Publisher: BOOM! Studios
Writer: Jordie Bellaire
Artist: Dan Mora
Colorist: Raúl Angulo
Letterer: Ed Dukeshire
Release Date: 27th February 2019
Welcome back to the Buffyverse, where things are feeling a little different. For one, we’re in the modern day now, and for another, we have established characters in different roles and places. Regardless, welcome back to the Hellmouth! Let’s see if you survive another round.
Okay, enough of the theatrics. We’ve reached the second issue of BOOM! Studios reboot of Buffy. For the most part, things are just like fans should remember from the early seasons of the show, with Buffy balancing the weight of her Slayer responsibilities while simultaneously trying to fit in at high school. Luckily however she has managed to find some friends in the form of Willow and Xander, along with Giles as her watcher, guide, mentor and voice of authority on the occult. But that’s where the similarities end, as Drusilla has arrived on the scene with a certain blond-haired fan favourite not too far behind. Unlike the TV show however, Drusilla seems far saner here, not to mention scarily focused on her goal. And with no Angel in the picture yet, Buffy’s clearly going have her work cut out for her.
This is a really fun read so far. Jordie Bellaire has managed to retain the important parts of Buffy while still updating things to keep it feeling fresh. Willow for one is already out of the closet with a punk girlfriend call Rose. Cordelia is here too, but isn’t the walking version of ‘90s Mean Girls cliché anymore. She’s still a popular girl, but not quite a monster like the old days. Additionally, we’ve already seen some new characters introduced like Robin, who seems to be being positioned as a love interest for Buffy, and so far, it feels organic and works well.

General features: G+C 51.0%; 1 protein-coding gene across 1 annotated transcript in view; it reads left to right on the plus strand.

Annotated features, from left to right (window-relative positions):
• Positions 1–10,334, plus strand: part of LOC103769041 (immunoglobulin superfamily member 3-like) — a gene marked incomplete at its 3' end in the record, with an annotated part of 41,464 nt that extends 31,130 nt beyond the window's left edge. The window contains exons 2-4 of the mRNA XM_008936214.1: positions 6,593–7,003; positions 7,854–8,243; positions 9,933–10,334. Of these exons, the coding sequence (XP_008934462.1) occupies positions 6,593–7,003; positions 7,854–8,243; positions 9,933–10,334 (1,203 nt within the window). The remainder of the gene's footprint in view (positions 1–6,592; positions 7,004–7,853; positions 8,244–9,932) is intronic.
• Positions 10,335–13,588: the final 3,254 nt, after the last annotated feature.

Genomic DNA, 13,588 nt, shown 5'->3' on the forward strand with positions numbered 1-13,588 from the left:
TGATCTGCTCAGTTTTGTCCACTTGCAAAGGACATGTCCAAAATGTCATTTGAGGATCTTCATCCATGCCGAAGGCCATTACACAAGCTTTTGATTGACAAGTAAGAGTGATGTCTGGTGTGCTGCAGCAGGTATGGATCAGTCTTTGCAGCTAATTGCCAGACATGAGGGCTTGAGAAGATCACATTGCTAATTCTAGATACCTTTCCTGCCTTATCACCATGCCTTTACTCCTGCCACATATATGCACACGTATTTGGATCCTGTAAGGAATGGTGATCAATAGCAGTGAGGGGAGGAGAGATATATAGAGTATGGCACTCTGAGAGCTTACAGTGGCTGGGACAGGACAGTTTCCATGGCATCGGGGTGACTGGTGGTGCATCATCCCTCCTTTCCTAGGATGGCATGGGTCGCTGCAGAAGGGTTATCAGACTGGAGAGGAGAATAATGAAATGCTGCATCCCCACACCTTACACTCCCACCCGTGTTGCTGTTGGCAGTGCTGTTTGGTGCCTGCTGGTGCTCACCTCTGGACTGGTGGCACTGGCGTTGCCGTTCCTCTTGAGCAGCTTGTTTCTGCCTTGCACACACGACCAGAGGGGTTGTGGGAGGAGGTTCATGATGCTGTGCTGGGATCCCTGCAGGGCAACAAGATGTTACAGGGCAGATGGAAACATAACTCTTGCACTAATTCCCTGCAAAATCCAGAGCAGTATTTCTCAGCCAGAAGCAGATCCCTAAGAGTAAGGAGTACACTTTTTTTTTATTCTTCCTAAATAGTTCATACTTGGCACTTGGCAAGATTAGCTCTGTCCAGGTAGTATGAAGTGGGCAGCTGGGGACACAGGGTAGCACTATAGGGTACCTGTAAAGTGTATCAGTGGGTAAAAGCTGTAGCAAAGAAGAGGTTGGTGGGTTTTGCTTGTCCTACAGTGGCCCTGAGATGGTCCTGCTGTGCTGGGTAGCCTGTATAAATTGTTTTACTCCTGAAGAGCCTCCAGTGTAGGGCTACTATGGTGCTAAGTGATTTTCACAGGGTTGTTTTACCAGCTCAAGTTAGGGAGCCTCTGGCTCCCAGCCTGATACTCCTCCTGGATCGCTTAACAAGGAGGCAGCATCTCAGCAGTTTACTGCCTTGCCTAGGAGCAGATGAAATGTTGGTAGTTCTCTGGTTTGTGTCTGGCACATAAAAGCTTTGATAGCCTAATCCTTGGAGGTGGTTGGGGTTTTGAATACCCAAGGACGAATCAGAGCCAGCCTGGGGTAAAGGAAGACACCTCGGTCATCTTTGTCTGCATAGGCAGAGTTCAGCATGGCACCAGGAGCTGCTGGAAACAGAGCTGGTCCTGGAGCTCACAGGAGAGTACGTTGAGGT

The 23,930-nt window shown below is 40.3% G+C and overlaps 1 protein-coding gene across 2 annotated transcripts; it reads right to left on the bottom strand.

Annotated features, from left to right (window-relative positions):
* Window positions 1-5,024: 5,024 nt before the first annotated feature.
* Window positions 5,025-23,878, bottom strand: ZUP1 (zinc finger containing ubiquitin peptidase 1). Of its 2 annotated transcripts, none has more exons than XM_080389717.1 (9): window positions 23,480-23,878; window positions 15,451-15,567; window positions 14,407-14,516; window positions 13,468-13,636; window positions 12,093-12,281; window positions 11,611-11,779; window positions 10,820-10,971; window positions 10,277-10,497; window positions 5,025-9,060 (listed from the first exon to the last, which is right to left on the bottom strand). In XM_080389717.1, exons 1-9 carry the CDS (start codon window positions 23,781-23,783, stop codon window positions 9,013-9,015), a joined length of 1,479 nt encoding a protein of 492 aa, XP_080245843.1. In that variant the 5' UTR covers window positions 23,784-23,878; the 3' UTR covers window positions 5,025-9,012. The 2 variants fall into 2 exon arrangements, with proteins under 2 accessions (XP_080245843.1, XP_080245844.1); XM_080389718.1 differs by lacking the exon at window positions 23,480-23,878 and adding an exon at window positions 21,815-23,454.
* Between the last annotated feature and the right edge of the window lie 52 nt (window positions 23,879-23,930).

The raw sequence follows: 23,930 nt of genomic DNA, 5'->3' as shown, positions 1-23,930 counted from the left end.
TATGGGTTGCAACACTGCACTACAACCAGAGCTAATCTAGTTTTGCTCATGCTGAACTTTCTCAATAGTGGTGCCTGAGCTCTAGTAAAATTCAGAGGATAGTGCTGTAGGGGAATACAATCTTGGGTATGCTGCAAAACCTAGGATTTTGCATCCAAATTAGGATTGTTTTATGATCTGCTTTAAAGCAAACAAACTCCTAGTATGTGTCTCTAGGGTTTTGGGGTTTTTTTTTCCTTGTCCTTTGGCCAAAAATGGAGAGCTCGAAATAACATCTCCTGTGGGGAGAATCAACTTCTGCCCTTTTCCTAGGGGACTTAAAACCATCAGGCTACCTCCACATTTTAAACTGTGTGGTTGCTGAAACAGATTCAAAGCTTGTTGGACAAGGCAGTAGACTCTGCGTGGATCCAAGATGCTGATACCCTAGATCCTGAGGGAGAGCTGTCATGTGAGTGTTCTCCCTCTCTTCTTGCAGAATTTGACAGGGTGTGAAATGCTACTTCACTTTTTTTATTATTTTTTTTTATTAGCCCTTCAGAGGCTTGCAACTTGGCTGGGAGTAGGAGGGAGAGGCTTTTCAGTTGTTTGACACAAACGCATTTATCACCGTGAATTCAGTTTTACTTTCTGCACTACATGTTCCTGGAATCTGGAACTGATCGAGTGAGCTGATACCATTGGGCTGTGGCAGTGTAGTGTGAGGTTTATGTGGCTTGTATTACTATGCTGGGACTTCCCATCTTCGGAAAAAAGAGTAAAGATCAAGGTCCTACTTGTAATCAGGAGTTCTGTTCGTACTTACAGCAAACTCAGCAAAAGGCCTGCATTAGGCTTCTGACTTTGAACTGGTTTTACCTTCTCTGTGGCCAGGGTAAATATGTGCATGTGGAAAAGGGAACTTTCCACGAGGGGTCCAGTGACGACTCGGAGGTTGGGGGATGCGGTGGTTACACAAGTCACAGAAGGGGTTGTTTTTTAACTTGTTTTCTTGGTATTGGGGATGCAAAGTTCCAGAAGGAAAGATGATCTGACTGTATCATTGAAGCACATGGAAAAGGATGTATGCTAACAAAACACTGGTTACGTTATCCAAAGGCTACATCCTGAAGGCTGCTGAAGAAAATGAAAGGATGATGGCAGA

Dan Mora gets to really bring his horror A-game here, and while there is admittedly very little action this issue, we do get a truly terrifying dream sequence, the impact of which is only enhanced by Raùl Angulo who covers the scene in blood-red, oranges and blacks. The dream sequence takes us to some really disturbing places, and it’s easily the highlight of the issue as a result.
I’m still making my mind up about this new version of Buffy. I don’t have the luxury of marathoning the entirety of this new comic book series, and as such the character development feels a little on the slow side. That said, it’s still only issue two and the introduction of Drusilla and Spike in very different roles definitely has me intrigued.
I’ll definitely going to be sticking with it for now, but I’m still waiting for that one moment to reach out and grab me like the show frequently did. This is definitely a series with a massive amount of potential, and it’s going to be interesting to see if it manages to reach it in the issues to come.
The writer of this piece was: Jonathan Mullen
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